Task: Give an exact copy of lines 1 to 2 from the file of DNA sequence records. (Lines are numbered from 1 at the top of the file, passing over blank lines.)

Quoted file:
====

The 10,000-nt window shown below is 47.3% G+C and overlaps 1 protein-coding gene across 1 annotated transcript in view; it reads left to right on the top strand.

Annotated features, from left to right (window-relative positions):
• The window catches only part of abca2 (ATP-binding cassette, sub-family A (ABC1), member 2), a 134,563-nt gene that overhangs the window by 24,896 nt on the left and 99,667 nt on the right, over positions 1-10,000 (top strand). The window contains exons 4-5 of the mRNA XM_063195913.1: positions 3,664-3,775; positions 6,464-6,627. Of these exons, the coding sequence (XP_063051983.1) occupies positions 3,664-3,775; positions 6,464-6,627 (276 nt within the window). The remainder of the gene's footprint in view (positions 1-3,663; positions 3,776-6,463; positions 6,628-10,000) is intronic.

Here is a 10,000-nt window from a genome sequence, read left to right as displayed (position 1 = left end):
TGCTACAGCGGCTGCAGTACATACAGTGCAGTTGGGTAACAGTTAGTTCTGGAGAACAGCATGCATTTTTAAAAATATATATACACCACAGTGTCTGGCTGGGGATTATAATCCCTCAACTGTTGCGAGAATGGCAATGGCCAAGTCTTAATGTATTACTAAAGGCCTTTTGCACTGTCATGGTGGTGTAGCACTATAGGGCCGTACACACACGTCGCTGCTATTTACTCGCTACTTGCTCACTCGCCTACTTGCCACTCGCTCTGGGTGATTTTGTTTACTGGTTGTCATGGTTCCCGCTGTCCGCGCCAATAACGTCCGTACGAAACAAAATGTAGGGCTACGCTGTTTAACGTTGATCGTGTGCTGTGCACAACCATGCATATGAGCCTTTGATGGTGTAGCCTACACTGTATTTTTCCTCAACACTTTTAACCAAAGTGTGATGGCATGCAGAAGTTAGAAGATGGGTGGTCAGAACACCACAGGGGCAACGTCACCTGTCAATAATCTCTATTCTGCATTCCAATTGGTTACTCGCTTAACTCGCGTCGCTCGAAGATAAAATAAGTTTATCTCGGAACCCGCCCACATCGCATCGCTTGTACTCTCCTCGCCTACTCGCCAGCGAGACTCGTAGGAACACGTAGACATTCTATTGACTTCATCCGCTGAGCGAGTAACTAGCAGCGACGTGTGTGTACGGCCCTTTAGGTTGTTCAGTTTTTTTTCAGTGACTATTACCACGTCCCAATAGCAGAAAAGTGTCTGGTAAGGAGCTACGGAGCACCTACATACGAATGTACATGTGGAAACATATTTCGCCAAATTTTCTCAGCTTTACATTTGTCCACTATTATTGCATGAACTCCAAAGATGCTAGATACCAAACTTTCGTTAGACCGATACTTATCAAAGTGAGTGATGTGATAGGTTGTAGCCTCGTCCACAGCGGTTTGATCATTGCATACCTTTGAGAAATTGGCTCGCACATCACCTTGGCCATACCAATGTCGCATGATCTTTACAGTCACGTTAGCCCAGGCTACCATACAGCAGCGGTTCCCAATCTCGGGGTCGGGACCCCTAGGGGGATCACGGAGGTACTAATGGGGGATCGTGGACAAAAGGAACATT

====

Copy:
The 10,000-nt window shown below is 47.3% G+C and overlaps 1 protein-coding gene across 1 annotated transcript in view; it reads left to right on the top strand.

Annotated features, from left to right (window-relative positions):